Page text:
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Han: Tell me again what we’re doing here?

Leia: We agreed to watch some movie trailers for December releases.

Han: What is a movie trailer? What’s December? I don’t know what you’re talking about.

Rey: A movie trailer is a short video made to entice you to watch a movie, which is a two-hour story acted out on screen. And December is one Earth-month.

Han: I like this girl.

Finn: She’s all right.

Luke: Are we all here? I’m excited to see these. I’ve never seen a movie but it sounds fun.

Rey: I’m starting the first one now!

 

 

Collateral Beauty (December 16)

Rey: Oh no, he lost his child. Poor man.

Finn: Why would you write letters to time and love?

Leia: It makes sense to me.

Han: Me too.

Luke: What’s Santa Claus?

Rey: I’ll explain it to you later.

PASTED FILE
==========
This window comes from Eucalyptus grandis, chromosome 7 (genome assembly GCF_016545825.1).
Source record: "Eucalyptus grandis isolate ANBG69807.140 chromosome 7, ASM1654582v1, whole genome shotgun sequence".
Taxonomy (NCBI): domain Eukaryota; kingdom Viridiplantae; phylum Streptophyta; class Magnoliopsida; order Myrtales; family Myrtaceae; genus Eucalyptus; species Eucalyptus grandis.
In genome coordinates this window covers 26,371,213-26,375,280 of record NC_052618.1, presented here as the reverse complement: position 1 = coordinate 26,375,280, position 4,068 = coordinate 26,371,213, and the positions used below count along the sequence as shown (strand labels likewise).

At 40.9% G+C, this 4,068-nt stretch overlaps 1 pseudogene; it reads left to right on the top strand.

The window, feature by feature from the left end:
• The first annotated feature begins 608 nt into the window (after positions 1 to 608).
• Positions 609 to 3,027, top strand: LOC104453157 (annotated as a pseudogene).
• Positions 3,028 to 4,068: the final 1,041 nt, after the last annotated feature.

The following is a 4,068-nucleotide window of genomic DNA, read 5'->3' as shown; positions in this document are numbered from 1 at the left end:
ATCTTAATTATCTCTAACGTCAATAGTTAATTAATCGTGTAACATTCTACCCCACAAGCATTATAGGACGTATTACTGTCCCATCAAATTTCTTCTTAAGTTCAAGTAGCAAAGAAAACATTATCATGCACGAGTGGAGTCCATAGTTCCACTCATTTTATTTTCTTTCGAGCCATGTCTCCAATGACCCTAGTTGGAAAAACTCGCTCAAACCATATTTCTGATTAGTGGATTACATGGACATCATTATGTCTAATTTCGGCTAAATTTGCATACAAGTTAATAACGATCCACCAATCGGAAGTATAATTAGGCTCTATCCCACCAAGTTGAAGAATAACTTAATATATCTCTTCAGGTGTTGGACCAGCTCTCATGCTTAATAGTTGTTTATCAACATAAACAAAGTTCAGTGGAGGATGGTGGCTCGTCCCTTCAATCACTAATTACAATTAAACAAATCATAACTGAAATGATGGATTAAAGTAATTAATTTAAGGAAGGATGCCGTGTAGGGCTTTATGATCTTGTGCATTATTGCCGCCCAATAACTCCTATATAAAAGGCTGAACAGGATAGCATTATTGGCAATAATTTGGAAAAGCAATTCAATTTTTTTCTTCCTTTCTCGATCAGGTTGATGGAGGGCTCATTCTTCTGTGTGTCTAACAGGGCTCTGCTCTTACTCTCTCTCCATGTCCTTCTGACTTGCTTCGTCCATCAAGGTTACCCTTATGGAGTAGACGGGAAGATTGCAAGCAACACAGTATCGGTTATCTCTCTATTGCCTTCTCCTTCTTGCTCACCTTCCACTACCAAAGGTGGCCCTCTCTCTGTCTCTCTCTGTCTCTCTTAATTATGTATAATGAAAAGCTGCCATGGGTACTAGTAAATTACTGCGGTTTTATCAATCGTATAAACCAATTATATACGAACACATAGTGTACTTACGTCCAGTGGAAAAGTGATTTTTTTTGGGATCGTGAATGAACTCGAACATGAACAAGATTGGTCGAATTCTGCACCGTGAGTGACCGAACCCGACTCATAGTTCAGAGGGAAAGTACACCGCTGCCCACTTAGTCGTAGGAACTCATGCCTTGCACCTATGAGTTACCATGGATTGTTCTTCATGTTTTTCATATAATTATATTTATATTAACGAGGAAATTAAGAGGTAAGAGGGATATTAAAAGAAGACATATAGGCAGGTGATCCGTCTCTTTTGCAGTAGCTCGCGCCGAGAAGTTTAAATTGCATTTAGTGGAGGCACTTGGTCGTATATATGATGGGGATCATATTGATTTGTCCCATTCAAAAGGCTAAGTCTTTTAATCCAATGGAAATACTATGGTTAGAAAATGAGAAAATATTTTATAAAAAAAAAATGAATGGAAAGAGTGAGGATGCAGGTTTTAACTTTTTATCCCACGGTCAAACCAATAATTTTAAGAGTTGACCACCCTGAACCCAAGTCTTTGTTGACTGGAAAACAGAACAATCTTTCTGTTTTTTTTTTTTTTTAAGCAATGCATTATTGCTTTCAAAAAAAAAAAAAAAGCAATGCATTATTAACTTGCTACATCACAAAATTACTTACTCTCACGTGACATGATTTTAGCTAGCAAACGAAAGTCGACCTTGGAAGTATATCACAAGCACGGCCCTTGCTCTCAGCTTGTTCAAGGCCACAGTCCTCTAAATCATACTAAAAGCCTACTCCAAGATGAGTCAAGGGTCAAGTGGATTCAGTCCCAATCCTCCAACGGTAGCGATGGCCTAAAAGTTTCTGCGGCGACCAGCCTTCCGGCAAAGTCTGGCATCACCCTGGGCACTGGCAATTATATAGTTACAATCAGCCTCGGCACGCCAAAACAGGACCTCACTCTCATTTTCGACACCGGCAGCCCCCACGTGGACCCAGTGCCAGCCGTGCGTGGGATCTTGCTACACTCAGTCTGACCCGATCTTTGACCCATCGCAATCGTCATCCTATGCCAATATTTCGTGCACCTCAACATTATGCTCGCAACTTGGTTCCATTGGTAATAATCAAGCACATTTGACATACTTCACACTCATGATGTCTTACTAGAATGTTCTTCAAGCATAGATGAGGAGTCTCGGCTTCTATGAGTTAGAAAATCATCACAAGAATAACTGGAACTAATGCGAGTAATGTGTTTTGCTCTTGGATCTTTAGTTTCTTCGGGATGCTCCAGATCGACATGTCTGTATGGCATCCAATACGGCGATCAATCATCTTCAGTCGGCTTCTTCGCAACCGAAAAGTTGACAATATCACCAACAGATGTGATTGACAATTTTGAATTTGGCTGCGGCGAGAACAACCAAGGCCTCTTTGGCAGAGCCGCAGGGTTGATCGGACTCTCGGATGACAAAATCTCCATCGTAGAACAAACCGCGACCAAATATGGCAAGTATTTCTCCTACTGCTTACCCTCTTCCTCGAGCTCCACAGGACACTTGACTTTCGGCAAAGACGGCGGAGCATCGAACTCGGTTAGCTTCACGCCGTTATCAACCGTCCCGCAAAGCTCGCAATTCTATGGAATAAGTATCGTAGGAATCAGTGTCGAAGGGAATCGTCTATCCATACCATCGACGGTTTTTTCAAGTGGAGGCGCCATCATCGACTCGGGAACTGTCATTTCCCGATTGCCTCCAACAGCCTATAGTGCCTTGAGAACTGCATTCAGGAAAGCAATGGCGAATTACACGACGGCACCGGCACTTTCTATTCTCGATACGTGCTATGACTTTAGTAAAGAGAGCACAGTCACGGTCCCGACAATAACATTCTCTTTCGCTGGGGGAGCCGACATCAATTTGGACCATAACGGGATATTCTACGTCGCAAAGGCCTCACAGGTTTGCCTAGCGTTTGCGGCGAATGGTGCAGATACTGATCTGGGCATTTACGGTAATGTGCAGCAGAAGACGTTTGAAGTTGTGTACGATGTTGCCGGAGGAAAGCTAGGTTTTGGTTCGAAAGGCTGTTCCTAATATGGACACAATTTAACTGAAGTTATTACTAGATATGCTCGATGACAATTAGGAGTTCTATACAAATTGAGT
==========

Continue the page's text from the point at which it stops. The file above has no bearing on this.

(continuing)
Finn: Are these people supposed to be real?

Luke: Maybe they’re Force ghosts.

Rey: I don’t think they have the Force here.

Luke: The Force is everywhere.

Finn: They don’t look like Force ghosts.

Han: How would you know what a Force ghost looks like?

Finn: How would you?

Leia: Will you two be quiet?

Rey: Look how happy he was with his daughter.

Finn: I don’t understand what’s going on in this but I want to find out.

Rey: I agree.

Leia: It looks very sweet but I don’t know if I can watch it.

Luke: Han, are you crying?

Han: [sniffling] Don’t talk to me.

 

Assassin’s Creed (December 21)

Luke: So he’s a prisoner.

Leia: And he escapes without going down a garbage chute.

Han: Lucky guy.

Finn: But now they’re forcing him to become a soldier? That hits a little too close to home.

Luke: Have they built a machine that can give him Force visions of the past?

Rey: Wait, is that what a Force vision looks like?

Luke: Similar. Why?

Rey: ...No reason.

Finn: He’s accepting his conditioning really quickly.

Han: How is everyone jumping so far?

Luke: Has to be the Force.

Rey: I told you they don’t have the Force here.

Luke: Now they’re talking about destiny. I can relate to this.

Leia: Your destiny looked a little different than this.

Luke: Not that different.

Leia: [withering look]

Finn: Captain Phasma would love this.

 

Luke: Look, it’s a droid!

Han: Finally something normal.